Soon after the fall of the Soviet Union, Moscow sought to reassert its influence in Europe with calls for a “Slavic union” between Russia and parts of Eastern Europe. A few countries were initially receptive. But in the end, only Belarus was willing to forgo stronger ties with the West for ones with Russia, which was hardly a magnet for others at the time. Its economy was in tatters, and its government had just defaulted on its sovereign debt.
But a few years later, Russia put its financial house back in order, and Moscow again looked to exert influence in Europe. This time, it changed its strategy. Rather than a narrow appeal to Slavic identity, Russia would pursue a “new algorithm of commercial-and-economic cooperation,” as then-Russian Deputy Foreign Minister Sergei Razov described it in 2002. Russia would seek economic ties with European countries “on a pragmatic, mutually advantageous basis.” Those ties, in turn, would create new incentives for the elites of those countries to favor Russian interests, enabling Moscow to influence Europe from within.
Instruments of Influence
Russia pushed its banks and energy companies to become more engaged in Europe. Russia’s two biggest banks, Sberbank and VTB Bank, acquired over a dozen smaller banks from the British Isles to the Caucasus. Both Russian banks were especially active in the swath of Europe between France and Ukraine. At the same time, Russian energy companies angled for stakes in European refineries and energy distribution networks.
Moscow also leveraged European interest in its markets and natural resources. With little growth at home, many European businesses viewed Russia as a tremendous opportunity—a huge market in need of German heavy machinery and motor vehicles, Italian agricultural products and pharmaceuticals, and so on. Meanwhile, European energy and steel companies were attracted to Russia’s abundant reserves of oil, natural gas, and metals. But access to Russian markets and natural resources often required Moscow’s favor, either directly through approvals and licenses or indirectly through state-controlled enterprises in Russia’s energy and mining sectors.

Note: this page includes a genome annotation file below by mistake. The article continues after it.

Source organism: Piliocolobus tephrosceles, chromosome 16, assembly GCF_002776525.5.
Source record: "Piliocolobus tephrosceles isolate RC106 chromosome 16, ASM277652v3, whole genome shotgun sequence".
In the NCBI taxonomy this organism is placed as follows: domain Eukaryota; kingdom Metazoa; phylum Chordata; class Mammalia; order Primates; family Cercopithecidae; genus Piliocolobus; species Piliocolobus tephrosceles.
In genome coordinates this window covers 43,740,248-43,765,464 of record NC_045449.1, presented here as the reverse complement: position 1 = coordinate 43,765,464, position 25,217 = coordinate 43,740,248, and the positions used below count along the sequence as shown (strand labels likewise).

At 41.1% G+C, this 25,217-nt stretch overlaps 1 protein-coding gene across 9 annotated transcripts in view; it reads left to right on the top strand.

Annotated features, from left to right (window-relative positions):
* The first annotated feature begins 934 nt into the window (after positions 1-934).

However, growing concerns over Russia’s motives led some European countries, like Poland, to restrict Russian companies from outright acquisitions of their energy assets. Ultimately, Russian energy firms were able to acquire stakes in only a handful of refineries and power plants. And after 2014, the West’s economic sanctions, imposed on Russia for its role in the Ukraine crisis, made it more difficult for Russian businesses to conduct financial transactions or buy needed equipment and technology from Europe.
Since then, Russia’s markets and natural resources have been Moscow’s best levers of influence in Europe. Indeed, executives of Germany’s leading companies, after having heavily invested in Russia, have been among the loudest critics of the West’s economic sanctions. Some executives have publicly argued that open engagement with Russia would have been a better strategy for all. Such reasoning echoes Germany’s tradition of Ostpolitik (eastern policy) and may give comfort to prominent Germans working for Russian state-controlled enterprises. The most notable is former German Chancellor Gerhard Schröder, who accepted a lucrative invitation to serve as a board member (and eventually chairman) of Nord Stream AG, a Russian-led consortium that built a controversial natural gas pipeline from Russia to Germany. In 2017, Schröder tightened his embrace of Russia by also becoming a board member of Rosneft, Russia’s biggest oil producer. It is also a company whose chief executive is close friends with Russian President Vladimir Putin and under international sanctions.
And what ever became of Sergei Razov? He is now Russia’s ambassador to Italy.
 Thomas Ambrosio, Challenging America’s Global Preeminence: Russia’s Quest for Multipolarity (Burlington, VT: Ashgate Publishing, 2005).
 “Russian Federation Deputy Foreign Minister Sergei Razov Answers a Question from Interfax News Agency about Russian Relations with the Central and Eastern European Countries,” Embassy of the Russian Federation to the Czech Republic press release, Apr. 3, 2002.
 Andrew E. Kramer, “Russia’s Biggest Bank Shops in Former Soviet Bloc,” New Yok Times, Apr. 14, 2012, p. B1.
 Central Bank of Russia, Russian Federation: Inward Foreign Direct Investment, May 22, 2018.
 Sergei Razov was also Russia’s ambassador to China from 2005 to 2013.